After decades of reports citing the continuing trends of expanding slums and divided cities, the latest UN study on urbanisation takes a distinctly more sanguine outlook on the fight against urban poverty. Last year, the State of the World’s Cities report for 2008/2009 was publicised with a series of press releases hinged on gloomy facts: 3 million people are added to cities of the developing world each week; one out of three people living in cities of the developing world lives in a slum; and American cities are as unequal as those in Africa and Latin America. This year, the State of the World’s Cities report for 2010/2011 reports a far less pessimistic trend by claiming that a total of 227 million people have moved out of slum conditions globally since the beginning of the century. In terms of the Millennium Development Goal “to have achieved a significant improvement in the lives of at least 100 million slum-dwellers” by 2020, they state that governments have collectively surpassed this target by 2.2 times already.
There is still little cause for optimism, however, as the absolute number of slum-dwellers worldwide has increased by 55 million since the target was first conceived in 2000. In other words, any housing efforts made by governments to improve living conditions over the last decade were more than countered by the rural exodus to cities and population growth within urban settlements. Meanwhile, the benefits of urbanisation distinctly “favour the empowered, mainly the local and regional economic elite”, says the report. New UN-HABITAT data on malnutrition in urban areas also shows that people in cities and towns are increasingly going to bed hungrier each night than their country folk. The broad trends of economic marginalisation and exclusion, if anything, continue to spiral in the wrong direction.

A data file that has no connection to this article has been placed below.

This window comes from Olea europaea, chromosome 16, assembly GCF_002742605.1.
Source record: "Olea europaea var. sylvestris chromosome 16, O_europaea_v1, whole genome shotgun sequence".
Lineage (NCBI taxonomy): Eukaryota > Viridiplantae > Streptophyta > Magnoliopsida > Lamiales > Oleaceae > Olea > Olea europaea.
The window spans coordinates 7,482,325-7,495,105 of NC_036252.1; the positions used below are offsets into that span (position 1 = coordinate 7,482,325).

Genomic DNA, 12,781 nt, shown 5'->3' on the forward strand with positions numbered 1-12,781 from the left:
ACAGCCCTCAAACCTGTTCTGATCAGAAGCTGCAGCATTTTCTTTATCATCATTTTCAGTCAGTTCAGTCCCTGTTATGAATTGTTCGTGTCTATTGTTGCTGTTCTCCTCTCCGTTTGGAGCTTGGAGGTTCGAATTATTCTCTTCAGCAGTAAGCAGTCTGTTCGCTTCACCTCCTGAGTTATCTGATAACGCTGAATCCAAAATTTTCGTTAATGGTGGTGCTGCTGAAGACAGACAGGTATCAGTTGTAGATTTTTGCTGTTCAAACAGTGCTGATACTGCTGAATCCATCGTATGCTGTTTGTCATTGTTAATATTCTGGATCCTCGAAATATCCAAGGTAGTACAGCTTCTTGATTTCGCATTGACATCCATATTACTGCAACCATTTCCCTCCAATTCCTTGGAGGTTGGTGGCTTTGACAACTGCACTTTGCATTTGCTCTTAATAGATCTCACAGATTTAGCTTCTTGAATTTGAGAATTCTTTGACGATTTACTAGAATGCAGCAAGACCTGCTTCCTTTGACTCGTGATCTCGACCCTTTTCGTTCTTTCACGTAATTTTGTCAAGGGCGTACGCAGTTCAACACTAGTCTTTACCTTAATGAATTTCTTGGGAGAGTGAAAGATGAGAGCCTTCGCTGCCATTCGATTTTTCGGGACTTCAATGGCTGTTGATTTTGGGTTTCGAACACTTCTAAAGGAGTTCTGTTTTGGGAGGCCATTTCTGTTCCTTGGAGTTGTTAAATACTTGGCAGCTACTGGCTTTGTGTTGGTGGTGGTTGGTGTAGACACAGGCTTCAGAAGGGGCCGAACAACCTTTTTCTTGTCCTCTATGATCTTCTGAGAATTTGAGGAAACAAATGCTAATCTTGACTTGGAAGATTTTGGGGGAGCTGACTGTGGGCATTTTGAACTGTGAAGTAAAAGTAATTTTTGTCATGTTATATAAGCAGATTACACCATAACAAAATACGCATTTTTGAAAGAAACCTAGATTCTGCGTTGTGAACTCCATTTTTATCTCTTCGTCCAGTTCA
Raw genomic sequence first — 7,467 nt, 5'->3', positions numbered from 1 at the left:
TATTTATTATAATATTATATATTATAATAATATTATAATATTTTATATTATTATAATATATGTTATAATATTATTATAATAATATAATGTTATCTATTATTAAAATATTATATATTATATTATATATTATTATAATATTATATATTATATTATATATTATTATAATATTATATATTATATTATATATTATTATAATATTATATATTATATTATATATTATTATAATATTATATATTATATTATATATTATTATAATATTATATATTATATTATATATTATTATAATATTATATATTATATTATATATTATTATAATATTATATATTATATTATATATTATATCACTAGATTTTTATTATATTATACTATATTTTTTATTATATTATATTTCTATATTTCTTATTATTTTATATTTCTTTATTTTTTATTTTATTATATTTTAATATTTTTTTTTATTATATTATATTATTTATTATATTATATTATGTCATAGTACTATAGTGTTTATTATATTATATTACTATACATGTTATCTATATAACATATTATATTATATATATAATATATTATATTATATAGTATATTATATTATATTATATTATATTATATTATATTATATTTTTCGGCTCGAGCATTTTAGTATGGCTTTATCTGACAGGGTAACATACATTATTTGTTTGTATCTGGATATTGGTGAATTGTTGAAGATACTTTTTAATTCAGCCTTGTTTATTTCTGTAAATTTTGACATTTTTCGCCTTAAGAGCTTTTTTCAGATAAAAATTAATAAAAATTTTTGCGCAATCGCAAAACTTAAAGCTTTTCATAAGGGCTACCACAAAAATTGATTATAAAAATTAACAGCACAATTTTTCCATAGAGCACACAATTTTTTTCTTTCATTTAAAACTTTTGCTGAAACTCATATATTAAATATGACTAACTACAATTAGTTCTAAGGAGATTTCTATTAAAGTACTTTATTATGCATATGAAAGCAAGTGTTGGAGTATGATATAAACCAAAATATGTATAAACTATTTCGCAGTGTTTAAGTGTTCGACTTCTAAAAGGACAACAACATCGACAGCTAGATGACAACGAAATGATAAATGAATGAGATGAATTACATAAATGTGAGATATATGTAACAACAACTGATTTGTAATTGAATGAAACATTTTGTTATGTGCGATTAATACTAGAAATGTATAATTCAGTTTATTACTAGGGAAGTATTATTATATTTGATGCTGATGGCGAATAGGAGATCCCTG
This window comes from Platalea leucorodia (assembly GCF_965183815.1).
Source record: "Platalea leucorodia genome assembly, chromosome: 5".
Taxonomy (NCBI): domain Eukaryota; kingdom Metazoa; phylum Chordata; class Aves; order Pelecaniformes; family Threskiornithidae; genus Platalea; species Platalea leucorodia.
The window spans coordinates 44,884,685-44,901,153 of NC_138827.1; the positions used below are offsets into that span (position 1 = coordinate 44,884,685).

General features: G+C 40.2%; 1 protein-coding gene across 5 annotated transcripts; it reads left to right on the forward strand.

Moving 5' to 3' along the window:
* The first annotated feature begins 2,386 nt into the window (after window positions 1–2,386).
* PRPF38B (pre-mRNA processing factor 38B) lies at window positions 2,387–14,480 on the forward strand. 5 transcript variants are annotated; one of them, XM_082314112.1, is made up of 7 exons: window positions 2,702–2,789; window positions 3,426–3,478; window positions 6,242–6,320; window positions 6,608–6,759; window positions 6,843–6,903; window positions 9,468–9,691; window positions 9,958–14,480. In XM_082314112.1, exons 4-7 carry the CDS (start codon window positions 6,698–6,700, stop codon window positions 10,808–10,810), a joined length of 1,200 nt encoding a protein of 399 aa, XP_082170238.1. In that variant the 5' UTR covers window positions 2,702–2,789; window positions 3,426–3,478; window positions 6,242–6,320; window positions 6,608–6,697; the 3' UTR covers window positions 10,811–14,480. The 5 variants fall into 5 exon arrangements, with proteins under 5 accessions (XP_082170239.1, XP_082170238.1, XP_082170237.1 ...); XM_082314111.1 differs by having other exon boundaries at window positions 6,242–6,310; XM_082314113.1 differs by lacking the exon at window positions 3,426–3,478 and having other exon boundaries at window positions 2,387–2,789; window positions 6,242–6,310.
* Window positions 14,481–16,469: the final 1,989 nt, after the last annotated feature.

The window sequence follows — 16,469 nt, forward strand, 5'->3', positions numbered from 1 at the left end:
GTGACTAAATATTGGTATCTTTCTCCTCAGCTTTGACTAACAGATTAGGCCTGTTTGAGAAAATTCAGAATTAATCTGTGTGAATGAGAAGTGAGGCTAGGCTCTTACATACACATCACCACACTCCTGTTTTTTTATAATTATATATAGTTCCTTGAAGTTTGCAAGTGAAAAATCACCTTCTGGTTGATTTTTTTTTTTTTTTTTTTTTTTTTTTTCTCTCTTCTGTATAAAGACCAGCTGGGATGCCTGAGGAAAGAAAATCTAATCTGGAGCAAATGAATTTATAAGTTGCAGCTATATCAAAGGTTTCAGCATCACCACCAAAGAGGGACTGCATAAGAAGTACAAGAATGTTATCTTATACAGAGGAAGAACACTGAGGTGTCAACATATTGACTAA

Even if the Millennium Development Goal on slums is achieved in the next decade, ‘Target 11’ still only accounts for about one in 10 of those living in inadequate or insecure housing. By 2020, if the population of slum-dwellers continues to grow by the expected six million people a year, this MDG fails even to factor in the needs of the remaining 789 million people who could live in slums by that date. Of all the eight international development goals, the target on slums is clearly one of the least inclusive pledges. Whatever the statistics turn out to be, who is to judge what constitutes a “significant improvement” in the life of any slum-dweller if the trends of poverty, exclusion and inequality are continuing to deepen for millions of others across the developing world?
Whether or not the number of global slum residents doubles in the next 15 or 20 years, as previously anticipated by UN-HABITAT, there is still little or no planning for how to accommodate this “surplus humanity” or provide them with essential services. This is the bottom line for most cities in the developing world: governments are unable to cope with the rapid growth of urbanisation, the scale of the problem is far from being addressed by existing pledges on development, and not enough attention is given to urban poverty compared to other humanitarian concerns.
It is time for both governments and civil society to take up the mantle of not only improving the lives of a small proportion of slum-dwellers at a later date, but of rapidly alleviating any incidence of human deprivation across the rural areas, towns and cities of every nation. If we are to learn anything from the global assessments of urbanising cities and low-income settlements, it is that extreme urban poverty can no longer be tolerated in any form or under any circumstances. And focussing exclusively on statistical projections diverts attention from the real issue: that urban poverty needlessly results from short-sighted policy, a lack of public awareness, and the unjust distribution of power and resources across the world.
Adam Parsons is the author of Megaslumming: A journey through sub-Saharan Africa’s largest shantytown, and the editor at Share The World’s Resources. He can be contacted at adam(at)stwr.org.